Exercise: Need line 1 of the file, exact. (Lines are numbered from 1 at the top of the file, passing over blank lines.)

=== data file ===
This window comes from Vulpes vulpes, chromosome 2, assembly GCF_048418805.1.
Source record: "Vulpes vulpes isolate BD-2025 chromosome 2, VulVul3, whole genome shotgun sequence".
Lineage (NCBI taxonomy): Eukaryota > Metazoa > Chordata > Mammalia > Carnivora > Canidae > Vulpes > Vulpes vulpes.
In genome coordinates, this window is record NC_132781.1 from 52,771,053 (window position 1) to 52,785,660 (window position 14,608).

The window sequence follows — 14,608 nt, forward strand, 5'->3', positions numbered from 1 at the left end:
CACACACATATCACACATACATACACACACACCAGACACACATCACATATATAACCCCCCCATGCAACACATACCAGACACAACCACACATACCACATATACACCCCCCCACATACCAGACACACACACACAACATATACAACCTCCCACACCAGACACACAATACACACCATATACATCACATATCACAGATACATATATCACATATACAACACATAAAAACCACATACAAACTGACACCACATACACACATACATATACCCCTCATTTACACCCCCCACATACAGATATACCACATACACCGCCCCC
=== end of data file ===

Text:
This window comes from Vulpes vulpes, chromosome 2, assembly GCF_048418805.1.